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Tools Men Don’t Have for Relationships – part 2

CoupleThis article is the second part of Don’t Leave the Relationship – Leave the Model. The first article is at this post.

Men aren’t bad, broken, or doomed. We just never had the role models we needed to learn how be vulnerable and powerful emotionally. Taught by our mothers, teachers, girlfriends, and then wives how to be sensitive like a woman, we continually fail. Either we just give up at the start, or we try to be that sensitive, nice guy. That doesn’t work, though, and we end up with women giving us more instruction.

Both women and men bought into the idea that men experience and share their emotions in similar ways. While it’s true, we are more similar than not, men need a unique skill set to succeed with relationship issues. For example, when we can be vulnerable and assertive simultaneously, everyone is happy.

Men often join a men’s group because they are failing or failed at another relationship. Most men want to succeed. They are serious about the suggestions they get from their emotional experts: women. Yet it always seems like they end up flunking out of the course.

Both sexes need to realize that, as men, we want to connect to and love our partners. What we learned works for a while, but invariably, trying to express like the women we love chokes us. We work at sitting and listening while feeling this urge to jump up and say what we feel. For many of us, it evolves to be sitting through conversations that have us feeling as if we just got the flu.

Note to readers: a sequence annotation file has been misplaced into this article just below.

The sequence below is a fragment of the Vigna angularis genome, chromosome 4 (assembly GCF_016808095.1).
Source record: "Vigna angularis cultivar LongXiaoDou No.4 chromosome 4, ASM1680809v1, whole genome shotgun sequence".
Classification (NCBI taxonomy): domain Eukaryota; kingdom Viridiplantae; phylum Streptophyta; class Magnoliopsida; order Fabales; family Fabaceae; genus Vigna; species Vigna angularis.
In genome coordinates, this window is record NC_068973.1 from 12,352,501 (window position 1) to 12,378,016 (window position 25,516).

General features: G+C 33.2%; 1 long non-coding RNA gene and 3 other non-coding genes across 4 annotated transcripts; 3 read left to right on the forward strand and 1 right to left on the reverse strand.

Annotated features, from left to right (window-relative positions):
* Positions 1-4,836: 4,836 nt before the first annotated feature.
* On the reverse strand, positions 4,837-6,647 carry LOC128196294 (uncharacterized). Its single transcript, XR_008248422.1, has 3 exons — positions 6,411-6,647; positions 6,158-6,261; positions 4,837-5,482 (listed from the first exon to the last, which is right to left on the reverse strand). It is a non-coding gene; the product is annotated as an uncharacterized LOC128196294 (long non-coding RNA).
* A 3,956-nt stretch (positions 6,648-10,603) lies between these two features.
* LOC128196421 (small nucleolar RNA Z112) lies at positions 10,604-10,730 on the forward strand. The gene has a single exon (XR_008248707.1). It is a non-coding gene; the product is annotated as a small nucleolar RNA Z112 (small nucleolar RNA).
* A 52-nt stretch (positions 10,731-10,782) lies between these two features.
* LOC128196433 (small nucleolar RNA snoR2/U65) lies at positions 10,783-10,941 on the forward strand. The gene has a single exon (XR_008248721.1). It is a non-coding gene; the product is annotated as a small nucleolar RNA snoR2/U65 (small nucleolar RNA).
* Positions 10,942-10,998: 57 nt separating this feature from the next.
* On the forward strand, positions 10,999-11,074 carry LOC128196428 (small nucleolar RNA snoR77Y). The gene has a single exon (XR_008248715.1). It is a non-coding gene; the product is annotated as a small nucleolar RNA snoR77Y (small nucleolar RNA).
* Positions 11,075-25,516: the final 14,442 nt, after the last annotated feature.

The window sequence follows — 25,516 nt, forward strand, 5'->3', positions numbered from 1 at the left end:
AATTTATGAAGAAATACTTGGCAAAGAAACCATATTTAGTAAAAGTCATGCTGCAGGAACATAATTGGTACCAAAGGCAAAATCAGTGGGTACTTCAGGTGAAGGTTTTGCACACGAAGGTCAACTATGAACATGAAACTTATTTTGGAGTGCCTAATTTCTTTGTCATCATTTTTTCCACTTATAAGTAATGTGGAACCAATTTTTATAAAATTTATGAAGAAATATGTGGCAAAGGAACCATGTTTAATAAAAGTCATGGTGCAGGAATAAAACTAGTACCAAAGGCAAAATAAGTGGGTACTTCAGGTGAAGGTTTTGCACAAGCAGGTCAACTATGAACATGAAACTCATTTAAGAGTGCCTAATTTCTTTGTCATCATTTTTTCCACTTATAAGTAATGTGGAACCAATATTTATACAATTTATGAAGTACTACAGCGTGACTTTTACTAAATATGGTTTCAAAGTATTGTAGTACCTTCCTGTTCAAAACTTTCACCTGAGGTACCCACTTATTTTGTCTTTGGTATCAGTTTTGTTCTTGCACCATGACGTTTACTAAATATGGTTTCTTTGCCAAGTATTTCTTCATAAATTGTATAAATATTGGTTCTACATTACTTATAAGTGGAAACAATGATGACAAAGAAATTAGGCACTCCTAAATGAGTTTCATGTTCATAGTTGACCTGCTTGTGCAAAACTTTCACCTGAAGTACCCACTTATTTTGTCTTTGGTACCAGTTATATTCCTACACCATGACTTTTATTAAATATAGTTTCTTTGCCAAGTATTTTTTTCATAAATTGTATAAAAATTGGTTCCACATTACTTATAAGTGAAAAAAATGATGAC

No one is to blame for this. Men are running the wrong program. Being raised by women, we naturally assume we need to feel and express like women. Put a man in a good men’s group, and he immediately sees men being emotionally real—in a masculine manner. He slowly tries out these new skills only to find them easy and fun. To his amazement, he goes home being authentic like he’s learning to be in his group, and his partner melts.

The collective of his group teaches each man what none had growing up. The men of the group model MEI – Masculine Emotional Intelligence. A man begins to practice being his own man emotionally in his group with the feedback only men can give. This is NOT therapy; it’s men being real as men.

In its ten years, the Sandpoint Men’s Group has evolved into a set of free men’s groups meeting every Wednesday night. Interested men are welcome to contact us –

Owen Marcus, MA, Rolfer, men’s trainer (www.freetowin.CO) and founder of the Sandpoint Men’s Group – call if you have questions: 265.8440.

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